Draws in the group stage are okay, but in the knockout stages you need a winner, so they play 30 minutes of extra time. They’ll play all of those minutes no matter if they score 100 goals or zero, so you’re guaranteed to see a half-dozen players cramp up and/or puke, but then if they’re still tied, they go to penalty kicks.
Penalty kicks are when everyone watching gets really excited, everyone involved hates their lives, and England loses.
Why is there a Group of Death?
Because it sounds cool, and scary, and since there’s always a chance you’ll catch malaria in Brazil, this year’s tournament has an actual, but minimal, chance of real death.
But the reason it exists is because only the top 8 teams are seeded when they make the groups. The rest are drawn by regions, which can produce a group with more than two really good teams. In the case of this tournament, there might be three Groups of Death, including Group G, which the United States are in.
What’s the home country’s historical advantage?
The host has won six of 19 World Cups and, until South Africa in 2010, had always made it out of the group stage so the advantage is huge, not that Brazil needs it.
Which team is most hatred-worthy?
Uruguay star Luis Suárez bit a guy. Twice.
Which non-U.S. team should I root for?
The team playing against Luis Suárez. This might also help:
Why is everyone so sweaty?
Because if you were in the kind of shape soccer players are in, you would want to be sweaty and take your shirt off too.
Bless you, Brazil, for being so warm. And bless you, FIFA, for catering to big, important countries who don’t want their citizens watching games at midnight, and so scheduling matches during the hottest, sweatiest part of the day.
The clock in soccer only stops at the end of each half so no, it doesn’t stop and it’s not supposed to. Instead, the ref keeps track of how much time is wasted when the ball being out of play, during injuries and for goal celebrations, then adds it on at the end, but you are forgiven if you think they just pretend to play with their watch then arbitrarily pick three, four, or five minutes. Math is hard.
Is it okay if I’m watching these games with my pants off?
Better than being a full-kit wanker.
How can I tell if a player rolling on the ground is really hurt?
If a player is rolling, they’re not hurt. Hurt players lie still. The rolls are in fact signals from the player to his colleagues. One roll: I’m tired, give me a moment. Two rolls: shout PENALTY as loud as you can. Three rolls: they’re getting on top of us here, let’s take a break. Four rolls: could somebody come over and start a fight?
Why is there always a new ball?
You know that kid you grew up with who had all that cool, new stuff, but nobody really liked? His parents will buy him the new World Cup ball, and the next World Cup ball, and the World Cup ball after that so why wouldn’t they make a new one each World Cup?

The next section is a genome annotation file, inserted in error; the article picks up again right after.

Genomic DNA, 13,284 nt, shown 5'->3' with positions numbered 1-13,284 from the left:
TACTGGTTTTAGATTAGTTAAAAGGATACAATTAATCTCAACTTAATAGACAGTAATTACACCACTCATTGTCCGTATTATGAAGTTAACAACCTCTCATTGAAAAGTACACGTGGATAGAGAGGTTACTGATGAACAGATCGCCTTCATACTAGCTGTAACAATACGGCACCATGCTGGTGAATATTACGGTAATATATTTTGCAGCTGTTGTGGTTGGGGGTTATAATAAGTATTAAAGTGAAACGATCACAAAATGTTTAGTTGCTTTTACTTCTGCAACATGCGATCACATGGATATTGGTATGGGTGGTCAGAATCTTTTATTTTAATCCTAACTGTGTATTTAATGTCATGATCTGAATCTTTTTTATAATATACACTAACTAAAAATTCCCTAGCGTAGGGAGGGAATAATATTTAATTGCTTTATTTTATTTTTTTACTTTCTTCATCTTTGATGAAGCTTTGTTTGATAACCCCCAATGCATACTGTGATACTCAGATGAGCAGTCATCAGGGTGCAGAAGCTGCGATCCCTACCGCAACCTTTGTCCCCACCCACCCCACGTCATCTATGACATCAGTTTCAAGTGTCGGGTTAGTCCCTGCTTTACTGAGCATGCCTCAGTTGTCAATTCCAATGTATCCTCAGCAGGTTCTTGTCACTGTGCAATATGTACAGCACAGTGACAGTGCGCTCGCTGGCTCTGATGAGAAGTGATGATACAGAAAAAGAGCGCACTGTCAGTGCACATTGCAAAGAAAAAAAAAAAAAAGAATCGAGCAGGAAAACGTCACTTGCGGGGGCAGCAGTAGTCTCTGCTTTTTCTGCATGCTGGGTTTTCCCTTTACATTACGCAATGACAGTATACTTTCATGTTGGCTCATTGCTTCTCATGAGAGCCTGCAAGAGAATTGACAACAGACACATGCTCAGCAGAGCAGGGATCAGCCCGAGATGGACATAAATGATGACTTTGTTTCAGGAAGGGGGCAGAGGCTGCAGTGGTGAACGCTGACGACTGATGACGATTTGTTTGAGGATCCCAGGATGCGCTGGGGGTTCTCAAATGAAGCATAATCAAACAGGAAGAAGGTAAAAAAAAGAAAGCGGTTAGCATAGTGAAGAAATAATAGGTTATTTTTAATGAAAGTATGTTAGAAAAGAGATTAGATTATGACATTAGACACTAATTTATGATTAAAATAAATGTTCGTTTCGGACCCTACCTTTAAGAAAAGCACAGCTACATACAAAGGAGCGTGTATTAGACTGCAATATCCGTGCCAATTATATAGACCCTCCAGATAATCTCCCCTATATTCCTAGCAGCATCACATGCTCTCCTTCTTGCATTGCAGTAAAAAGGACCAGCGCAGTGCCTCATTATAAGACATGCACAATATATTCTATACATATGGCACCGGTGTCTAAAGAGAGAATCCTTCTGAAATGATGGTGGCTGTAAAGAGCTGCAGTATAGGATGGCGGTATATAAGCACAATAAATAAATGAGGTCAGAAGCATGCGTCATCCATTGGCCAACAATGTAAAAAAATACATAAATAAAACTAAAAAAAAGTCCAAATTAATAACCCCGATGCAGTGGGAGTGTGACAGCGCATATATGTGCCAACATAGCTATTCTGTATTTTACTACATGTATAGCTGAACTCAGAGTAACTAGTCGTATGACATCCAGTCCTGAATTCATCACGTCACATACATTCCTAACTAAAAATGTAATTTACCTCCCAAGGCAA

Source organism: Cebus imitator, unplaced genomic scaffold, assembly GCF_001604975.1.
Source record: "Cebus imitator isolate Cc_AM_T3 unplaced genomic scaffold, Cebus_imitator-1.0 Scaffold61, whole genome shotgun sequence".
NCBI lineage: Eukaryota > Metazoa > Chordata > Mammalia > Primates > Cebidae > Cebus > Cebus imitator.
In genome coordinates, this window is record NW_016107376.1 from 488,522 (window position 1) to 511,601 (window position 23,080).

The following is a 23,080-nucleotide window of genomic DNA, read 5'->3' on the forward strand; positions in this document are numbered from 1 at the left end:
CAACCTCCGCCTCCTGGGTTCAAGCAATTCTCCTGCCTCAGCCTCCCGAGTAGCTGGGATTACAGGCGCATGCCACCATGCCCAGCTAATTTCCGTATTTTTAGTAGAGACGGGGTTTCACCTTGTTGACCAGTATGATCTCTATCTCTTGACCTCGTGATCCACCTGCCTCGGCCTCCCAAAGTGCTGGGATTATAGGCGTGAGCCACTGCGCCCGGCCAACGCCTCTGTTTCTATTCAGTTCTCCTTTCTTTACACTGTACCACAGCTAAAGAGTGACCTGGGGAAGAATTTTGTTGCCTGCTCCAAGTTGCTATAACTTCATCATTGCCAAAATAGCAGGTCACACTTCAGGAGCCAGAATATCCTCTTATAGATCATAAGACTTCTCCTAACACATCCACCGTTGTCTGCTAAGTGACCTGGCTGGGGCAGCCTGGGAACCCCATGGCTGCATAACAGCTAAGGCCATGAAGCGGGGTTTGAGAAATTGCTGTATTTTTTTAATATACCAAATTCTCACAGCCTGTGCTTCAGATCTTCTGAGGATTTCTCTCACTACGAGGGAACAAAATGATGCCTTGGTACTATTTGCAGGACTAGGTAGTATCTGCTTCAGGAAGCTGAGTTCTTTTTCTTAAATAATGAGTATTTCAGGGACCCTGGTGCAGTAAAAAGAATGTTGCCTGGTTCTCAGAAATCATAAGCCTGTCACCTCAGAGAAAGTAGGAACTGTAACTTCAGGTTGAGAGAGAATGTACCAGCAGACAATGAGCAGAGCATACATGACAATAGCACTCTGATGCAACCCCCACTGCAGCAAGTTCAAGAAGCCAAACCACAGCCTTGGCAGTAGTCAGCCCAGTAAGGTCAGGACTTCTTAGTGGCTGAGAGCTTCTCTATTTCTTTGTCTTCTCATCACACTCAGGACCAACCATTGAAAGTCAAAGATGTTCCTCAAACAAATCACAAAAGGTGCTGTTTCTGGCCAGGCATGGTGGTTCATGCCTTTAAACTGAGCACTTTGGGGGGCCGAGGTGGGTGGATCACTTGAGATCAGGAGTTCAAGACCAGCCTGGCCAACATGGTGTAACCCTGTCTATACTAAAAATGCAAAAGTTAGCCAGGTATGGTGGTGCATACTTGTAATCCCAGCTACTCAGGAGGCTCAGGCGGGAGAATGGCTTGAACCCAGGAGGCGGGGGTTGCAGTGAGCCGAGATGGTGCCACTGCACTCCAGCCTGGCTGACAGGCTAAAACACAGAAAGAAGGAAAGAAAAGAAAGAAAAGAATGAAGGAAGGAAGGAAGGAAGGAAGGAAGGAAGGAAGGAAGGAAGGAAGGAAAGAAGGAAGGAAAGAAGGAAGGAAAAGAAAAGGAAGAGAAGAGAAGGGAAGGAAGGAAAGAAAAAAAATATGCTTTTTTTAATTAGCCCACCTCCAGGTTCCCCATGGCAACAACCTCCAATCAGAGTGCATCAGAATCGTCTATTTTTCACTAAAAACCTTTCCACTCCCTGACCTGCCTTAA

And just in case that annoying kid wasn’t enough reason, there is also the annoying adult, who plays in the World Cup and needs to be able to whine about how much the new ball moves through the air when he screws up because “I suck” isn’t a good answer when an angry mob is chasing you.
Where is that Landon Donovan guy I keep hearing about?
As tournament hosts, Brazil have the honor of opening the World Cup in São Paulo on Thursday (4 p.m. ET, ESPN). According to the script, the Seleção are supposed to run out comfortable winners amid a cauldron of noise at the Arena Corinthians, and set the tone for a successful tournament. But one problem: Croatia are far from guaranteed to follow the script.
They may have only squeezed into the World Cup thanks to a narrow aggregate victory over minnows Iceland, but Niko Kovač’s team are more than capable of taking advantage of anyone that dares to underestimate them. With a smattering of genuinely world class players, they arrive in Brazil with a great chance of making it through to the knockout stages, as well as spoiling the opening day party.
Luiz Felipe Scolari will almost certainly start with the tried and tested 4-2-3-1 that saw Brazil storm to the Confederations Cup on home soil last summer, with the only real tactical question mark over who will partner the more defensive anchorman Luiz Gustavo in the midfield pivot. The early favourite is Paulinho, who Scolari has generally preferred since taking charge, though there’s the slight possibility Brazil’s other energetic box-to-box midfielder, Ramires, will be given the nod.
This may be the World Cup opener, but Croatia are still missing a key player through suspension. First-choice striker Mario Mandžukić is unavailable after turning the second leg of the playoff against Iceland into a karate match, leaving Kovač with a dilemma over who to start up top. He’ll likely opt for one of Nikica Jelavić or Eduardo, with the former a more like-for-like replacement. There’s a question over who’ll start in midfield, with defensive anchorman Ognjen Vukojević possibly set to start over the advanced playmaker Mateo Kovačić in a bid to counteract Brazil’s attacking firepower.
Projected lineups (left to right)
Brazil (4-2-3-1): Júlio César; Marcelo, David Luiz, Thiago Silva, Dani Alves; Paulinho, Luiz Gustavo; Neymar, Oscar, Hulk; Fred.
Croatia (4-3-3): Stipe Pletikosa; Danijel Pranjić, Dejan Lovren, Vedran Ćorluka, Darijo Srna; Ivan Rakitić, Ognjen Vukojević, Luka Modrić; Ivica Olić, Nikica Jelavić, Ivan Perišić.